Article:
J. Crew profit drops as mall traffic wanes; company reported pursuing IPO

The J. Crew store at the Americana Manhasset The J. Crew store at the Americana Manhasset on June 20, 2012. Photo Credit: Nina Ruggiero

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J. Crew Group Inc., the retail chain owned by TPG Capital and Leonard Green & Partners LP, reported a 42 percent drop in fourth-quarter profit amid a broader decline in shopping-mall traffic.

Net income tumbled to $5.92 million in the quarter, down from $10.2 million a year earlier, the New York-based company said Monday in a statement. Still, revenue grew almost 7 percent to $686.2 million in the period that ended Feb. 1.

J. Crew is working to bounce back from an industry slump that hurt holiday sales and triggered a wave of discounting among rival retailers. At the same time, the company is contemplating an initial public offering for later this year, according to people familiar with the matter. It also held early-stage talks with Japan's Fast Retailing Co. about a sale of the chain, people said in February.

CELEBRITY FAVORITE

J. Crew, whose clothes have been worn by celebrities such as first lady Michelle Obama and Kate Middleton, the duchess of Cambridge, was acquired by TPG and Leonard Green more than three years ago. The chain could fetch a valuation of as much as $5 billion in a potential public offering, one person familiar with the situation said.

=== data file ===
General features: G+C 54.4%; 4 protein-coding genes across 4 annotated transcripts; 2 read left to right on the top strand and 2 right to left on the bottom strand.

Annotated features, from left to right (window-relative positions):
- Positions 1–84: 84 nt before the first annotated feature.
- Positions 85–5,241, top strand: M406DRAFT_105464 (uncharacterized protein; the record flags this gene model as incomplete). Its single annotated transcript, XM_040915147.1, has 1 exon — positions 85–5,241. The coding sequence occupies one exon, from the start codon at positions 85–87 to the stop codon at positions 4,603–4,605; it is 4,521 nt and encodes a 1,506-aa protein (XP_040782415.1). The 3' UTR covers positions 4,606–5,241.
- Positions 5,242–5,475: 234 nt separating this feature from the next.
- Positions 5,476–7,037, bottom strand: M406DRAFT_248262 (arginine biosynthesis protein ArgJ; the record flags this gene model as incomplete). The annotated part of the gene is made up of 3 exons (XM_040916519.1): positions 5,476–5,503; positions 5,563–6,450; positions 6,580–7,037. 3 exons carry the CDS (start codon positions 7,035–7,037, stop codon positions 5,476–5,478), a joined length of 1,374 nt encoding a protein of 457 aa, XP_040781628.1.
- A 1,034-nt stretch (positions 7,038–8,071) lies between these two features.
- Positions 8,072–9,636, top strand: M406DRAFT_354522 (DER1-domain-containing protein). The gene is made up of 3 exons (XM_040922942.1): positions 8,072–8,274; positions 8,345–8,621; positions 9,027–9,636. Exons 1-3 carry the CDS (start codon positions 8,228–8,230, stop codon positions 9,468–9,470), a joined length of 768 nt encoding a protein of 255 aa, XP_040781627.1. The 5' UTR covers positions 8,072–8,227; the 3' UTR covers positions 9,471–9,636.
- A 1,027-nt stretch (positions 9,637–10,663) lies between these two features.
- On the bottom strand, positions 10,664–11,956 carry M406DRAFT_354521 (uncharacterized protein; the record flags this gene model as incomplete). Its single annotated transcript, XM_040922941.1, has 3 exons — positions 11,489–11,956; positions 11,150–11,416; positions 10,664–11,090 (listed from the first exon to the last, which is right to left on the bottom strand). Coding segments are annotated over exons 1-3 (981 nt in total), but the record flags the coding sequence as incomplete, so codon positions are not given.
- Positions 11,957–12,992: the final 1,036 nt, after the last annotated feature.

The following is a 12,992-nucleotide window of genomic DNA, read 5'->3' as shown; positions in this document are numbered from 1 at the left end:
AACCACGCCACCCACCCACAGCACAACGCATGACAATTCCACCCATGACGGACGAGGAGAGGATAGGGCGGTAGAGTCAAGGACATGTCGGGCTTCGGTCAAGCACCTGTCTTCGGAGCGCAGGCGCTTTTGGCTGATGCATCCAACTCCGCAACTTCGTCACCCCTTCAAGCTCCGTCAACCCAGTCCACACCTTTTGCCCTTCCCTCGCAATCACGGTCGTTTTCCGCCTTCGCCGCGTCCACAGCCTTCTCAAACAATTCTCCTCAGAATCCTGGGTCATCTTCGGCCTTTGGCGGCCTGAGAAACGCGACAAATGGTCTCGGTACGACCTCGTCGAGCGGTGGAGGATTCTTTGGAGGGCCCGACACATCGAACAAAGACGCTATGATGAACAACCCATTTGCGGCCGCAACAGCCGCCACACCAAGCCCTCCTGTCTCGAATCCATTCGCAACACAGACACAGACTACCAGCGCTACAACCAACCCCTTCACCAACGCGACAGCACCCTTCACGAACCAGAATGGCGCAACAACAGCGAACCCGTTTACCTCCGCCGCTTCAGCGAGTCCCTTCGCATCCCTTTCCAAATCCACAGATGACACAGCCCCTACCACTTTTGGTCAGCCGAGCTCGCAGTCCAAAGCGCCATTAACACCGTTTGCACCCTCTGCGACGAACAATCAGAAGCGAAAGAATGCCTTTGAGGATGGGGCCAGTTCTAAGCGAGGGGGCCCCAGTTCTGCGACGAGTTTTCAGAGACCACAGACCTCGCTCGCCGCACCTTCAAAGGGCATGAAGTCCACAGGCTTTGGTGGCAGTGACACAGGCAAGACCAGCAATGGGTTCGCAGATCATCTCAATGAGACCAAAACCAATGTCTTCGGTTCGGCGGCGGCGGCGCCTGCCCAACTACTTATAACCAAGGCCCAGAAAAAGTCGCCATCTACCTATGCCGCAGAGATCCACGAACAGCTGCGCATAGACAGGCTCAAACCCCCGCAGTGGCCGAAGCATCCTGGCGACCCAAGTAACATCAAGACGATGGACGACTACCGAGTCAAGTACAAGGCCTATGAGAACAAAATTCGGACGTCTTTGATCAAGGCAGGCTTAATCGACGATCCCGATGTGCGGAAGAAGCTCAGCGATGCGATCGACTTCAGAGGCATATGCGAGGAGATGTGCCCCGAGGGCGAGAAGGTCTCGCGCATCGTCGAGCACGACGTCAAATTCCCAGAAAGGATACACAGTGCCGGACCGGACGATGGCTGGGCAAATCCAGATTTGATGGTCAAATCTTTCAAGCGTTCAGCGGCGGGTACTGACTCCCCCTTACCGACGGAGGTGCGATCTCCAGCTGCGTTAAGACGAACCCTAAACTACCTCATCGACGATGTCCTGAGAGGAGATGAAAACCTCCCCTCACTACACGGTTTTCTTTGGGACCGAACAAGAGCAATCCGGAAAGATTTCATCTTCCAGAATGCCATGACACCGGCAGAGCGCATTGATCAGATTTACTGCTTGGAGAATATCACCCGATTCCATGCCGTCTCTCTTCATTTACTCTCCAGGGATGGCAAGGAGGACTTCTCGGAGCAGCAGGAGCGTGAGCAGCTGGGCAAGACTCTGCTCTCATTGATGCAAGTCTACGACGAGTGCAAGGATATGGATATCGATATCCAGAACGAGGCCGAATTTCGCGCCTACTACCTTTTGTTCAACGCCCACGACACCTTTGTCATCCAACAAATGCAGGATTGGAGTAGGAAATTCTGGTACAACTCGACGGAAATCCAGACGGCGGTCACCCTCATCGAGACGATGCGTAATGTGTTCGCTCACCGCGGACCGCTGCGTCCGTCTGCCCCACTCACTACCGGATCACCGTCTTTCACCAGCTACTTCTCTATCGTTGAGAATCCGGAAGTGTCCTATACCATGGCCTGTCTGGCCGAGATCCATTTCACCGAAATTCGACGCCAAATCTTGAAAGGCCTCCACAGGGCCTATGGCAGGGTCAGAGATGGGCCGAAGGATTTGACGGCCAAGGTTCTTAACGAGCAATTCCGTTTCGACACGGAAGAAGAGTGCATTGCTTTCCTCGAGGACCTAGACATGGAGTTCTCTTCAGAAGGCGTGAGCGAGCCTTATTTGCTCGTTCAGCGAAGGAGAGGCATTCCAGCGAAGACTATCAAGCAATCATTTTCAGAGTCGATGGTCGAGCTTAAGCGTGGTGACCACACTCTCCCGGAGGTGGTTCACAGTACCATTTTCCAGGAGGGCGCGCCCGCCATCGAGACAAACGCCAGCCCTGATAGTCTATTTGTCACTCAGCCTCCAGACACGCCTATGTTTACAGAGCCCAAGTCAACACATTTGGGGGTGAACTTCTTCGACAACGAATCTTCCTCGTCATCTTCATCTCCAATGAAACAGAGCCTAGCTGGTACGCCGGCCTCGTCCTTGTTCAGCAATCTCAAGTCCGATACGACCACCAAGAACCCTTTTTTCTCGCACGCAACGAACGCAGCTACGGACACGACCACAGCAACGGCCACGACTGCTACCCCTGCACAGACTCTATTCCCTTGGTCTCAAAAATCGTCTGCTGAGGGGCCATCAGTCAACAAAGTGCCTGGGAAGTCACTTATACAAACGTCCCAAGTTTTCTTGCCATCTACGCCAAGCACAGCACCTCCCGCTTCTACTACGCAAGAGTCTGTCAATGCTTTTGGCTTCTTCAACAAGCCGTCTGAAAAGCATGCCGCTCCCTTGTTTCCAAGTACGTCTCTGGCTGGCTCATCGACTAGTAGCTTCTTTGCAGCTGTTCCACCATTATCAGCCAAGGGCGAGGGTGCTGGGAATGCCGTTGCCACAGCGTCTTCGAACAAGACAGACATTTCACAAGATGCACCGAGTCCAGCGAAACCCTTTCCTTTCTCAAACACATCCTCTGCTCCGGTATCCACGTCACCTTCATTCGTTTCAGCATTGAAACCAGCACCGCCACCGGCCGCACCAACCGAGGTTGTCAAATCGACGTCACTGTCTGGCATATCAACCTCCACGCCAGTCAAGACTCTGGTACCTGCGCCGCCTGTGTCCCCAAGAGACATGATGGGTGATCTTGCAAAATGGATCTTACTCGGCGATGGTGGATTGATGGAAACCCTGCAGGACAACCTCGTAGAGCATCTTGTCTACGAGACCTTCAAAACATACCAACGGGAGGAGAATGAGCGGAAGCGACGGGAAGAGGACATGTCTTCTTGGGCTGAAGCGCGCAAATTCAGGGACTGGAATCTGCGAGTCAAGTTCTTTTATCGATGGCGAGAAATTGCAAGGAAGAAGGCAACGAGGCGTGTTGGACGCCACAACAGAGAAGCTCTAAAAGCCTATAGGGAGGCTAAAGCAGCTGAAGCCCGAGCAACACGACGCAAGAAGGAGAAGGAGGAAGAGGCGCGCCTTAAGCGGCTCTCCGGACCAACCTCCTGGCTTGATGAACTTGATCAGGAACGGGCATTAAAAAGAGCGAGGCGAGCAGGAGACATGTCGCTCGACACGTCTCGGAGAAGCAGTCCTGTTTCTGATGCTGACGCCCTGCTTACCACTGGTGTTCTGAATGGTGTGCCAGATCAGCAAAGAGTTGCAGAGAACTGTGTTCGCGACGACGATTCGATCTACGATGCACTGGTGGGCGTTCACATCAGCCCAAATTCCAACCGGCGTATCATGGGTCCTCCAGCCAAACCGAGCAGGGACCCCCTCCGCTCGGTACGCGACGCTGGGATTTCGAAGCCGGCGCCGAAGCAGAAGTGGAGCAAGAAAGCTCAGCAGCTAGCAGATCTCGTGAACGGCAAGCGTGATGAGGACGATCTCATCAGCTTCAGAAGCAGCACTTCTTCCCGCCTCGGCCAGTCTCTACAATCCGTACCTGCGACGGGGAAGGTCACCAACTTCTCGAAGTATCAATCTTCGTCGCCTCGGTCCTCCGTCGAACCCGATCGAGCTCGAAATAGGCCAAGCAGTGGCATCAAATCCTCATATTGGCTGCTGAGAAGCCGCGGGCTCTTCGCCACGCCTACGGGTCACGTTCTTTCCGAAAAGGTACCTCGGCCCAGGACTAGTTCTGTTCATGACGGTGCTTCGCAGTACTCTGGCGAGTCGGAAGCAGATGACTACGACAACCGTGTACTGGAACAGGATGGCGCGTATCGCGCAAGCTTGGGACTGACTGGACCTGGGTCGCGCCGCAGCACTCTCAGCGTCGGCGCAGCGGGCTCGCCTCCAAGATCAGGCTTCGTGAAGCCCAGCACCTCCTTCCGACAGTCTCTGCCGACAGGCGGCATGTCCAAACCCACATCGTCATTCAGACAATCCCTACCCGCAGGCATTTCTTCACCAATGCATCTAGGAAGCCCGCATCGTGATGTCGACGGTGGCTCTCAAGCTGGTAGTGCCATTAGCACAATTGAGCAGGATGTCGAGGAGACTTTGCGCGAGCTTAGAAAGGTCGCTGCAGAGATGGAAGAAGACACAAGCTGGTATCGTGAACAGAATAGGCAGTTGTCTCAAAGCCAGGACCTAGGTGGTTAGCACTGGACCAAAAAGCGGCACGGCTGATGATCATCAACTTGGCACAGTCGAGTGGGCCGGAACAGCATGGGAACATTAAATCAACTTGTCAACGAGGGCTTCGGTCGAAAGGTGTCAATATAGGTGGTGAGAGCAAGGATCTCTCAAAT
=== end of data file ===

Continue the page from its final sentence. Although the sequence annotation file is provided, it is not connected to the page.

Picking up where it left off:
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Tapping the IPO market would mean following in the footsteps of other private-equity backed retailers. Burlington Stores Inc., which is backed by Bain Capital LLC, is up 83 percent since its October debut. Vince Holding Corp., the apparel company backed by Sun Capital Partners Inc., has gained almost 24 percent since its November debut.

HIGHER VALUATION

J. Crew has begun interviewing banks about an IPO, people familiar with that matter said last month. A $5 billion valuation would be a big jump over what TPG and Leonard Green paid for the chain in November 2010. Net of cash, the value of that deal was about $2.64 billion, data compiled by Bloomberg show. At the time, the takeover drew complaints from shareholders that chief executive Mickey Drexler didn't get a fair price for the company.

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The investors sued, alleging that Drexler and other J. Crew executives stood to make millions of dollars in the deal, prompting them to only halfheartedly seek higher bids, court papers show. J. Crew settled the suit for $16 million, in addition to $6.5 million in legal fees.

The company also said Monday that it will incur a refinancing loss of $37 million in the first quarter.

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